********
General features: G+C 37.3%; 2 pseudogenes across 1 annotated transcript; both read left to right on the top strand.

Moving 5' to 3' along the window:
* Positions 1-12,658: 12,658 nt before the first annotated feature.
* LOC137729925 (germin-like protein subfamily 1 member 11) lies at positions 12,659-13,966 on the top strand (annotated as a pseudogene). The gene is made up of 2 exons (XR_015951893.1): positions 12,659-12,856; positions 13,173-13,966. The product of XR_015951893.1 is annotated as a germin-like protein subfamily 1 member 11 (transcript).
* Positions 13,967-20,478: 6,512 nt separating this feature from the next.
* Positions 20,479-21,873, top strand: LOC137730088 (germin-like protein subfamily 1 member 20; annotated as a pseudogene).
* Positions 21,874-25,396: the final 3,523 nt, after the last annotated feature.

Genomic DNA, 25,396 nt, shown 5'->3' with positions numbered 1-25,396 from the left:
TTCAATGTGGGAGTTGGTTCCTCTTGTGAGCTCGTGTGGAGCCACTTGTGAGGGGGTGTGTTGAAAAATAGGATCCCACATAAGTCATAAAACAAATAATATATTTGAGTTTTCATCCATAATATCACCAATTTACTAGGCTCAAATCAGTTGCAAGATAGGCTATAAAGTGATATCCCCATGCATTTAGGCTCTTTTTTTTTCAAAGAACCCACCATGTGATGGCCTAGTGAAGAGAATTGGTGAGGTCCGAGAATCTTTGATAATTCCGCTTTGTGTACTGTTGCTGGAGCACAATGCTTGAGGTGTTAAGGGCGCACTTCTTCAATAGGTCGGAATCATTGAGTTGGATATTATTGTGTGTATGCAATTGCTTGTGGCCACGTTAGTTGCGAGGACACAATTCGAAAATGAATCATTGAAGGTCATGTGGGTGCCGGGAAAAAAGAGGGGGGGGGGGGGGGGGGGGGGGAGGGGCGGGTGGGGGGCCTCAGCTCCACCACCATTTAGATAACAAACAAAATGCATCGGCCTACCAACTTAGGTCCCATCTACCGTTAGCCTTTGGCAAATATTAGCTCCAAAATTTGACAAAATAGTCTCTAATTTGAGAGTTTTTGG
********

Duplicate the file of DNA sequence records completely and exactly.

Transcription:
General features: G+C 37.3%; 2 pseudogenes across 1 annotated transcript; both read left to right on the top strand.

Moving 5' to 3' along the window:
* Positions 1-12,658: 12,658 nt before the first annotated feature.
* LOC137729925 (germin-like protein subfamily 1 member 11) lies at positions 12,659-13,966 on the top strand (annotated as a pseudogene). The gene is made up of 2 exons (XR_015951893.1): positions 12,659-12,856; positions 13,173-13,966. The product of XR_015951893.1 is annotated as a germin-like protein subfamily 1 member 11 (transcript).
* Positions 13,967-20,478: 6,512 nt separating this feature from the next.
* Positions 20,479-21,873, top strand: LOC137730088 (germin-like protein subfamily 1 member 20; annotated as a pseudogene).
* Positions 21,874-25,396: the final 3,523 nt, after the last annotated feature.

Genomic DNA, 25,396 nt, shown 5'->3' with positions numbered 1-25,396 from the left:
TTCAATGTGGGAGTTGGTTCCTCTTGTGAGCTCGTGTGGAGCCACTTGTGAGGGGGTGTGTTGAAAAATAGGATCCCACATAAGTCATAAAACAAATAATATATTTGAGTTTTCATCCATAATATCACCAATTTACTAGGCTCAAATCAGTTGCAAGATAGGCTATAAAGTGATATCCCCATGCATTTAGGCTCTTTTTTTTTCAAAGAACCCACCATGTGATGGCCTAGTGAAGAGAATTGGTGAGGTCCGAGAATCTTTGATAATTCCGCTTTGTGTACTGTTGCTGGAGCACAATGCTTGAGGTGTTAAGGGCGCACTTCTTCAATAGGTCGGAATCATTGAGTTGGATATTATTGTGTGTATGCAATTGCTTGTGGCCACGTTAGTTGCGAGGACACAATTCGAAAATGAATCATTGAAGGTCATGTGGGTGCCGGGAAAAAAGAGGGGGGGGGGGGGGGGGGGGGGGAGGGGCGGGTGGGGGGCCTCAGCTCCACCACCATTTAGATAACAAACAAAATGCATCGGCCTACCAACTTAGGTCCCATCTACCGTTAGCCTTTGGCAAATATTAGCTCCAAAATTTGACAAAATAGTCTCTAATTTGAGAGTTTTTGG